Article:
must be protected from development, BUT SHOULD NOT BE CLOSED to Puerto
Ricans or viequenses. THIS IS AN IMPERIALISTIC APPROACH TO CORAL REEF
CONSERVATIONS AND WE, AS PUERTO RICANS, WON'T ACCEPT THAT.
There are several basic conditions that must be met by the U.S. Navy before
leaving: 1) Give back ALL lands to Puerto Ricans; 2) clean all toxic wastes;
3) remove all ordnance; 4) restore polluted areas, target areas, and
destroyed coral reefs and seagrass beds; and 5) provide for the sustainable
development of Vieques.
My recommendations regarding coral reef conservation in Vieques are: 1)
carry out a general assessment of coral reefs and associated habitats within
and outside of the target areas; 2) establish permanent monitoring stations;
3) evaluate the possibility of restoring damaged reefs and segrass bed
areas; 4) remove all unexploded ordnance; 5) evaluate the status of fish
communities in order to identify priority areas for conservation through the
designation as a Marine Fishery Reserve. A possible network of MFRs could
be an excellent approach to restore overfished stocks outside of the target
Fenner's intention of protecting coral reefs is excellent. But Puerto
Ricans, specially viequenses and culebrenses, are tired of the imperialistic
approach to conservation issues. We, as scientists, need to deal with the
reality that we are not dealing only with fish and coral, it's about
people!!!!!!! And there are a complex array of sociological and
political-historical issues that must be considered when conservation
approaches are proposed. Anything must be discussed with the people of
Fenner's last question was who will replace the Navy? It would have been
easier to recommend why don't the Australian government recieves our bombs.
They have plenty of reefs to destroy. Why don't they set a target ground 9
miles off Townsville, just as in Vieques? I agree with Fenner that we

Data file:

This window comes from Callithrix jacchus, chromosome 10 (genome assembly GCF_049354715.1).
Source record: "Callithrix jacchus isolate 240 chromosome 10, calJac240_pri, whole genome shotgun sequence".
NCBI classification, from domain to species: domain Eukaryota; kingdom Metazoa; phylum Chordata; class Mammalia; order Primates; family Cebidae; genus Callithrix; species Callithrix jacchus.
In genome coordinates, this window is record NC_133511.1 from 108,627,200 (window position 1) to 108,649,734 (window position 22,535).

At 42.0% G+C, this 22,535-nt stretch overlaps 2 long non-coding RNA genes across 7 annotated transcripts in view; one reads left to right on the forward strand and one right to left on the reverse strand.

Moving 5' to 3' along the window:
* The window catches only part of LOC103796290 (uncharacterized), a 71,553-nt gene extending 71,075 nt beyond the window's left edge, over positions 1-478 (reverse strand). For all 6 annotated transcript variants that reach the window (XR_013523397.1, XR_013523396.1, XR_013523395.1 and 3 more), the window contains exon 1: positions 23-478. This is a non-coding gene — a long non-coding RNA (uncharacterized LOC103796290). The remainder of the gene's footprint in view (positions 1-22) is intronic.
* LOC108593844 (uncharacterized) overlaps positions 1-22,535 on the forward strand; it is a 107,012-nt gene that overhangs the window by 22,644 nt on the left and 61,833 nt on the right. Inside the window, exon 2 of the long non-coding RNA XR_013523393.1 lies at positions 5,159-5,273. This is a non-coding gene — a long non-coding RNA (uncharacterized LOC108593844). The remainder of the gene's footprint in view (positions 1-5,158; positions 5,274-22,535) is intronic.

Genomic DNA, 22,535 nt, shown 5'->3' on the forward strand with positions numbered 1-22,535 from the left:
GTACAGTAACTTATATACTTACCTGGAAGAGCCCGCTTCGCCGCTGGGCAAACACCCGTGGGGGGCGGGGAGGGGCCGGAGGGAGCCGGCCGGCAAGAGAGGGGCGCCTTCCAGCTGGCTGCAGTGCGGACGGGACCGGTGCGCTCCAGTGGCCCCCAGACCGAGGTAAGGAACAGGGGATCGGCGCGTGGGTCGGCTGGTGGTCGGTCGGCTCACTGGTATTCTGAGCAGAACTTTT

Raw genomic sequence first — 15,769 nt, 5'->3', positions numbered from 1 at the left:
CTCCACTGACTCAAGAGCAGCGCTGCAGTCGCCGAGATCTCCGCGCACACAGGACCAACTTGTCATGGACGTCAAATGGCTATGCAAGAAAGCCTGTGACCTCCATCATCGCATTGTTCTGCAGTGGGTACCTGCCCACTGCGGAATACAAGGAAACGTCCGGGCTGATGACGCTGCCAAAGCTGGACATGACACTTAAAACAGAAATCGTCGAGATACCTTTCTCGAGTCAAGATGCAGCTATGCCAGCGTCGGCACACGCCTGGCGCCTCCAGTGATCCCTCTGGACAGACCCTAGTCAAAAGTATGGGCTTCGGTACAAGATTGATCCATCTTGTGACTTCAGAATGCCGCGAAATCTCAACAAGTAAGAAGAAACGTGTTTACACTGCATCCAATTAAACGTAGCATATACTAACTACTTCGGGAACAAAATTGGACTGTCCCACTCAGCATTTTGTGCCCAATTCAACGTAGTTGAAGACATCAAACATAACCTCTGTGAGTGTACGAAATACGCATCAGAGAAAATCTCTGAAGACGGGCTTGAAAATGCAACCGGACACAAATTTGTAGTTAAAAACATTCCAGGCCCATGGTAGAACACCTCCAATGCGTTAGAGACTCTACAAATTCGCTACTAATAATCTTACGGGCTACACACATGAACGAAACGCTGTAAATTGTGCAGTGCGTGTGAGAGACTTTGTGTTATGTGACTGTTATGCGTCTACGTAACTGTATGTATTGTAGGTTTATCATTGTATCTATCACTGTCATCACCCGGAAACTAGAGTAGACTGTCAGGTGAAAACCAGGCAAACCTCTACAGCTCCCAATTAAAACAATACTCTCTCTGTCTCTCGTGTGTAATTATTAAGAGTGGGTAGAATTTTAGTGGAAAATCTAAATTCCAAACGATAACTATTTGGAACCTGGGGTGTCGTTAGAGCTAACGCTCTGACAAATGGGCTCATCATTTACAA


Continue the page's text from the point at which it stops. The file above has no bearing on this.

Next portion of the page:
should not allow weird developers to destroy what Viequenses have been
trying to rescue for 58 years. But to replace the Navy with the Navy
Edwin A. Hernandez-Delgado, M.Sc., Ph.D.C.
University of Puerto Rico
Department of Biology
Coral Reef Research Group
P.O. Box 23360
San Juan, Puerto Rico 00931-3360
coral_giac at hotmail.com
From: Doug Fenner <d.fenner at aims.gov.au>
Reply-To: Doug Fenner <d.fenner at aims.gov.au>
To: coral-list at coral.aoml.noaa.gov
Subject: Could bombing benefit Vieques reefs?
Date: Wed, 17 Nov 1999 09:17:52
Regarding the petitions to stop the bombing of Vieques Is, Puerto Rico,
I seem to remember work some years ago reported in one of the
International Coral Reef Symposiums that looked at the reefs of Vieques, and
found that they were in better shape than the reefs of Puerto Rico. The
bombing had done surprisingly little damage to the reefs, and it had kept
people out of the area, so they hadn't destroyed the reefs as on Puerto
In Hawaii it has been said that the military are unwittingly one of the
islands' biggest conservation agencies, since the islands are dotted with
disused military bases where people cannot buy land and build resorts, etc.
Maybe it would be ideal to get the Navy to stop bombing and clean up
everything, but leave the live ordinance lying around to keep people out. If
you let people populate the Vieques as dense as the rest of Puerto Rico and
don't have very effective controls of sediment runoff, fishing, etc, the
reefs may be worse off than with the military there. What will replace the
Douglas Fenner, Ph.D.
Australian Institute of Marine Science
PMB No 3
phone 07 4753 4334
e-mail: d.fenner at aims.gov.au